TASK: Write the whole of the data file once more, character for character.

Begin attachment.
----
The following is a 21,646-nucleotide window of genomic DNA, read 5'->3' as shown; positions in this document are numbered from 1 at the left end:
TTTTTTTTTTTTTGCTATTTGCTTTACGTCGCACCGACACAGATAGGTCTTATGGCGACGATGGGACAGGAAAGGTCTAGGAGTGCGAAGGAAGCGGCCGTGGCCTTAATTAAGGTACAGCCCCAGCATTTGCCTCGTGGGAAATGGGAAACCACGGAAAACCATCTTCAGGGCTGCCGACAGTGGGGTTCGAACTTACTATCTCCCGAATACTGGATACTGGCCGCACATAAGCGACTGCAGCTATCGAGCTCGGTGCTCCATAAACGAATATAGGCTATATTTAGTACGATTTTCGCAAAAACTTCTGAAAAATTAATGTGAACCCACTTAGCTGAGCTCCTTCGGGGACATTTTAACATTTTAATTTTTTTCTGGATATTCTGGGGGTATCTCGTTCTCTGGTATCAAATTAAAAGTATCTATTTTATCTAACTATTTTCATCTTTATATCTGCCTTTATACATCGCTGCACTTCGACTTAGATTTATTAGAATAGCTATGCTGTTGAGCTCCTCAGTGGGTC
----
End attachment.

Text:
The following is a 21,646-nucleotide window of genomic DNA, read 5'->3' as shown; positions in this document are numbered from 1 at the left end:
TTTTTTTTTTTTTGCTATTTGCTTTACGTCGCACCGACACAGATAGGTCTTATGGCGACGATGGGACAGGAAAGGTCTAGGAGTGCGAAGGAAGCGGCCGTGGCCTTAATTAAGGTACAGCCCCAGCATTTGCCTCGTGGGAAATGGGAAACCACGGAAAACCATCTTCAGGGCTGCCGACAGTGGGGTTCGAACTTACTATCTCCCGAATACTGGATACTGGCCGCACATAAGCGACTGCAGCTATCGAGCTCGGTGCTCCATAAACGAATATAGGCTATATTTAGTACGATTTTCGCAAAAACTTCTGAAAAATTAATGTGAACCCACTTAGCTGAGCTCCTTCGGGGACATTTTAACATTTTAATTTTTTTCTGGATATTCTGGGGGTATCTCGTTCTCTGGTATCAAATTAAAAGTATCTATTTTATCTAACTATTTTCATCTTTATATCTGCCTTTATACATCGCTGCACTTCGACTTAGATTTATTAGAATAGCTATGCTGTTGAGCTCCTCAGTGGGTC